The fire control selector lever was redesigned by enlarging it slightly, and turning the outer edges upward. The changes were incorporated to allow the selector to be manipulated easier in harsh combat environments. All fire selector levers were case hardened for increased durability.
There were a few subtle changes during production to the military model as well. A screw was added to retain the rear sight, and two reinforcing ribs were stamped into the area where the sight leaf turns 90 degrees vertically. This gave more strength to the fragile rear sight. Early military versions used the receiver end cap (bumper plug) with the integral, solid guide rod pin. This design was unreliable, causing jams or stoppages when it bent or broke loose from the end cap. Eventually the recoil spring guide rod was made as a separate piece from the end cap. The two piece end cap/ hollow guide rod design proved to be very reliable. The two piece design appeared on mid production “military” models. The breakage of the one piece spring guide rod/end cap was eventually traced to the receiver threads for the cap not being cut concentric to the receiver.
Early “military” production transitional Reisings had a three screw milled trigger guard installed. The milled guard is identified by a pointed projection between the two forward attaching screws. The milled guard was soon replaced by the more cost effective stamped three-screw guard. Another feature that appeared on transitional guns was a two piece magazine release lever that was designed to be pushed, rather than pulled to release the magazine. This design soon gave way to the common two-piece “push or pull’ type release lever. There were several internal changes introduced midway in production of the military model. The action bar and auto connector lever were redesigned to require less machine work and be more durable under extreme use.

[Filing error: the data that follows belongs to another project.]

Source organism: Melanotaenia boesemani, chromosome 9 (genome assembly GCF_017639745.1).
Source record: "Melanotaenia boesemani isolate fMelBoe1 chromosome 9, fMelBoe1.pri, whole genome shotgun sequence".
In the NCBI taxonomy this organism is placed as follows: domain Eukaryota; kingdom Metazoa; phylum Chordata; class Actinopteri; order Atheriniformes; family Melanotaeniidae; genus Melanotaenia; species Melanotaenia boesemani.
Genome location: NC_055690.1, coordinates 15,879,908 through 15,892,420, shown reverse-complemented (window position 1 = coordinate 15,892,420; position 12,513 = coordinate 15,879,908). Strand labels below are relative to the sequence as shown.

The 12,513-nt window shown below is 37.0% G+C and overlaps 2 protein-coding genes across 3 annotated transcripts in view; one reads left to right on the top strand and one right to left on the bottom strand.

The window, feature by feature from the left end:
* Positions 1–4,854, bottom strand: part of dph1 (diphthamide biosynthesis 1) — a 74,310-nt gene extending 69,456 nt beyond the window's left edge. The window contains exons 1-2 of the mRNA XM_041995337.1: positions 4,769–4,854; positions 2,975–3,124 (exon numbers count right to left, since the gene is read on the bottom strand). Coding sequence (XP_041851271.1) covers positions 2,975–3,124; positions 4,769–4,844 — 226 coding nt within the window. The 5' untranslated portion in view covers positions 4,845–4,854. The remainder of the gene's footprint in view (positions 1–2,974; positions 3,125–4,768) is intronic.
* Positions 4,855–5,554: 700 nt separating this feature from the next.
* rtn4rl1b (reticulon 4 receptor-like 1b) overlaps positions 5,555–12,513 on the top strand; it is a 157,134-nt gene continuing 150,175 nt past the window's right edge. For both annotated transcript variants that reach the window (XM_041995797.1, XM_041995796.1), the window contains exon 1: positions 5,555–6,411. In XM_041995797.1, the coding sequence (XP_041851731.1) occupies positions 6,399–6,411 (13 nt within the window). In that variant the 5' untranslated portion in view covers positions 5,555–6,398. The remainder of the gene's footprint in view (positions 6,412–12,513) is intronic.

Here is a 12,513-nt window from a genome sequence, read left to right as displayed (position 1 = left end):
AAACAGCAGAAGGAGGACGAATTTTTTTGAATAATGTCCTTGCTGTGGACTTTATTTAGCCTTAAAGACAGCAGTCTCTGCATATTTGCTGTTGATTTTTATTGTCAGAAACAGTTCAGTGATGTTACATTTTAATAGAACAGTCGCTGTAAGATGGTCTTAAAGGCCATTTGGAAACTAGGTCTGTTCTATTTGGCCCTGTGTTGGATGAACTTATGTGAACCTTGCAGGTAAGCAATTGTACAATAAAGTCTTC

In 1943 as the M1 carbine and Thompsons became available, Reising production ceased. Early in 1950 the Reising was placed back into limited production for police and foreign sales. Production continued sporadically until 1957. All Reisings manufactured in the 1950s were Model 50 submachine guns in the late “military” configuration. The folding stock Model 55 was no longer offered. Reisings manufactured in the 1950s are identified by a letter prefix in the serial number. The letter designated the actual year of manufacture. Reisings were advertised for law enforcement use well into the 1960s.
The content of this article was excerpted from the new book “The Reising Submachine Gun Story” available from Moose Lake Publishing 207-683-2959
|This article first appeared in Small Arms Review V4N1 (October 2000)|